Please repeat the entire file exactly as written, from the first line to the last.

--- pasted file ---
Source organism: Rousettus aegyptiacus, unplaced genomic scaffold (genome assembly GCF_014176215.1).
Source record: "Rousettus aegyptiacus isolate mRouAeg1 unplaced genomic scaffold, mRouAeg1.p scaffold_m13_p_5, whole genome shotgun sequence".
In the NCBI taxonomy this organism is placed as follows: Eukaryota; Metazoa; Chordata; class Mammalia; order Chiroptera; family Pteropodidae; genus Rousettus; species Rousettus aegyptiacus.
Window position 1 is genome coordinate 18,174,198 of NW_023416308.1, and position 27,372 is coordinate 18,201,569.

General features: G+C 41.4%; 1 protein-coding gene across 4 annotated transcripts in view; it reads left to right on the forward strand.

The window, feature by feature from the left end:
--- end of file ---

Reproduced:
Source organism: Rousettus aegyptiacus, unplaced genomic scaffold (genome assembly GCF_014176215.1).
Source record: "Rousettus aegyptiacus isolate mRouAeg1 unplaced genomic scaffold, mRouAeg1.p scaffold_m13_p_5, whole genome shotgun sequence".
In the NCBI taxonomy this organism is placed as follows: Eukaryota; Metazoa; Chordata; class Mammalia; order Chiroptera; family Pteropodidae; genus Rousettus; species Rousettus aegyptiacus.
Window position 1 is genome coordinate 18,174,198 of NW_023416308.1, and position 27,372 is coordinate 18,201,569.

General features: G+C 41.4%; 1 protein-coding gene across 4 annotated transcripts in view; it reads left to right on the forward strand.

The window, feature by feature from the left end: